You’re building a picture of how the problem you’re solving is currently being solved — and where the holes are — so you can start to formulate the best possible product.
Nine times out of ten, the answer you’re seeking already exists in someone’s head. Often that head belongs to someone who’s worked in some version of your industry before.
If you’re Netflix founder Reed Hastings, you’d be interviewing people who worked at the highest levels of Blockbuster, HBO, Time Warner Cable, or major studios.
You want to find out why the existing solutions don’t seem to be working as they should. You want to hear their war stories and learn from them, instead of having to learn the hard way yourself.
If you’re nervous about approaching an expert — who may be someone you’ve looked up to for years — I have a pro tip: You’d be shocked at how willing people are to help.
Nothing gets an industry expert talking like asking questions about the world they’ve lived in for so long. Reach out to strangers and ask hard questions. Go deep on interviews.
Think of every question you get answered from an expert as a shortcut to an entire lifetime of experience you don’t have to gain from scratch.
Long before you actually start working on the actual product, you need a product concept.
This is the story you would tell a prospective customer about what the product will be some day. You need to give it as much detail as possible, without actually having the product.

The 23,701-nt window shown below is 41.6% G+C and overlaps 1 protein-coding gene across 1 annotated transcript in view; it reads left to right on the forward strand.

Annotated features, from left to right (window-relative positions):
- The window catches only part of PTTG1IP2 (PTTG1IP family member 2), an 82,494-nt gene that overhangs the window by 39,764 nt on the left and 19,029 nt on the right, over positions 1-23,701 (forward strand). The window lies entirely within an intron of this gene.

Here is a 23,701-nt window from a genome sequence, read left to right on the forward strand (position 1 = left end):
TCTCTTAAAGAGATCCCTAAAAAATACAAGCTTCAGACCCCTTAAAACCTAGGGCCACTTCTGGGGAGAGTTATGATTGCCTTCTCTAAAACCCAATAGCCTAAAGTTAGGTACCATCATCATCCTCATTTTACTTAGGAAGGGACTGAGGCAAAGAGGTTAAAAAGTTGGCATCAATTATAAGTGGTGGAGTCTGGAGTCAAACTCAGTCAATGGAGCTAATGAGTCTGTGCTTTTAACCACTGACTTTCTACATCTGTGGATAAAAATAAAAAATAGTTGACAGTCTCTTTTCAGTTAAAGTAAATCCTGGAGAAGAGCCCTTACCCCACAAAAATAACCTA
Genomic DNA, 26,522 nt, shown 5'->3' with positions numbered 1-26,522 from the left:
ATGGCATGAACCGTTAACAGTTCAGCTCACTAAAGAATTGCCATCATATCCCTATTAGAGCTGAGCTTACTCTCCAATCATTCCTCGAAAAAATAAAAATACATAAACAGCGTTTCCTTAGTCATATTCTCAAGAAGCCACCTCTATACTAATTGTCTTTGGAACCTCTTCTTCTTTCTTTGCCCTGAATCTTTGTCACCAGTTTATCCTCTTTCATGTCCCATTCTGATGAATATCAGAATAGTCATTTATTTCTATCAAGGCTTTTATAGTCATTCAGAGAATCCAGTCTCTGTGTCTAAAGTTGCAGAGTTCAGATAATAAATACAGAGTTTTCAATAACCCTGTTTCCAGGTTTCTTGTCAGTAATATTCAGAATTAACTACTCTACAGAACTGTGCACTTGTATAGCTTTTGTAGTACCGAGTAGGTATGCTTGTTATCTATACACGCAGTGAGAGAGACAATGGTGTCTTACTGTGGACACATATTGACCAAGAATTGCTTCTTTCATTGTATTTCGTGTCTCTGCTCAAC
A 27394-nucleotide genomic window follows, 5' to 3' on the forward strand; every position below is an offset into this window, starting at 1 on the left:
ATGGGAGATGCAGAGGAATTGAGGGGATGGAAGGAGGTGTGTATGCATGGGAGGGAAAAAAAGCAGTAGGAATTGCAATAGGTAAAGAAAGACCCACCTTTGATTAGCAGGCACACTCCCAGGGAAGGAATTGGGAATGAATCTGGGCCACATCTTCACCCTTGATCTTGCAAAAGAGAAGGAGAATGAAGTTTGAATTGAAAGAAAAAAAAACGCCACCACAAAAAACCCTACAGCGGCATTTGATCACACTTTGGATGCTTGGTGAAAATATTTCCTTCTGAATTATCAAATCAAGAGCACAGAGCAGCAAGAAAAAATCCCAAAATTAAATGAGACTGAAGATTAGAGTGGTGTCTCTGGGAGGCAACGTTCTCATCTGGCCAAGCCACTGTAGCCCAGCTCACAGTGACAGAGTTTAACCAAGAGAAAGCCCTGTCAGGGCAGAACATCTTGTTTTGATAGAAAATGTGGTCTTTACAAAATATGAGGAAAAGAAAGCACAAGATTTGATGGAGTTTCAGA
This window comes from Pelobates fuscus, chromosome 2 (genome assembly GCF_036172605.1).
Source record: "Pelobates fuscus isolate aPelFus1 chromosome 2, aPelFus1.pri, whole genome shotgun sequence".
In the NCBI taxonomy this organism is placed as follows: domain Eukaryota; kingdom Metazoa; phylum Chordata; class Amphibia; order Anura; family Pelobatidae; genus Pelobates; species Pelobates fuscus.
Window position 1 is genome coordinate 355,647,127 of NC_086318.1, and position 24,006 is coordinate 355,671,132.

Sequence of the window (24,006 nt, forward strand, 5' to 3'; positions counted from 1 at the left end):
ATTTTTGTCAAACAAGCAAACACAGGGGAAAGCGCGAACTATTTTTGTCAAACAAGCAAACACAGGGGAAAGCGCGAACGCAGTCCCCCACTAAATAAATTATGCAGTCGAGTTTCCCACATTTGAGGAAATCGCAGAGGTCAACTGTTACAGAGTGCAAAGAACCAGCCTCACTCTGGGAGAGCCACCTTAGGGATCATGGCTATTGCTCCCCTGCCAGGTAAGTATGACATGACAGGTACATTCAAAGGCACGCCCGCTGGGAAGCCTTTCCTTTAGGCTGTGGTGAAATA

Reed at Netflix would say “Imagine you could open your Web browser and instantly access thousands of movies and TV shows whenever you wanted them, on any device.”
He’d go on to explain how you could watch entire seasons of shows, jump from one device to the other while watching the same show, and all the other wonderful features that Netflix boasts.
Your product concept is critical. It’s what you’ll share and refine a million times before you start spending actual cycles building the real thing.
Functionally, it can be anything from a paragraph text description to concept sketches to a PowerPoint presentation.
What’s important is that it paints a picture that potential customers can react to.
Beta users are your very first customers. In some cases, they’re customers before you have “real” customers.
They’re the people who are willing to try your stuff out when anyone else wouldn’t even think about it. They are your early adopters.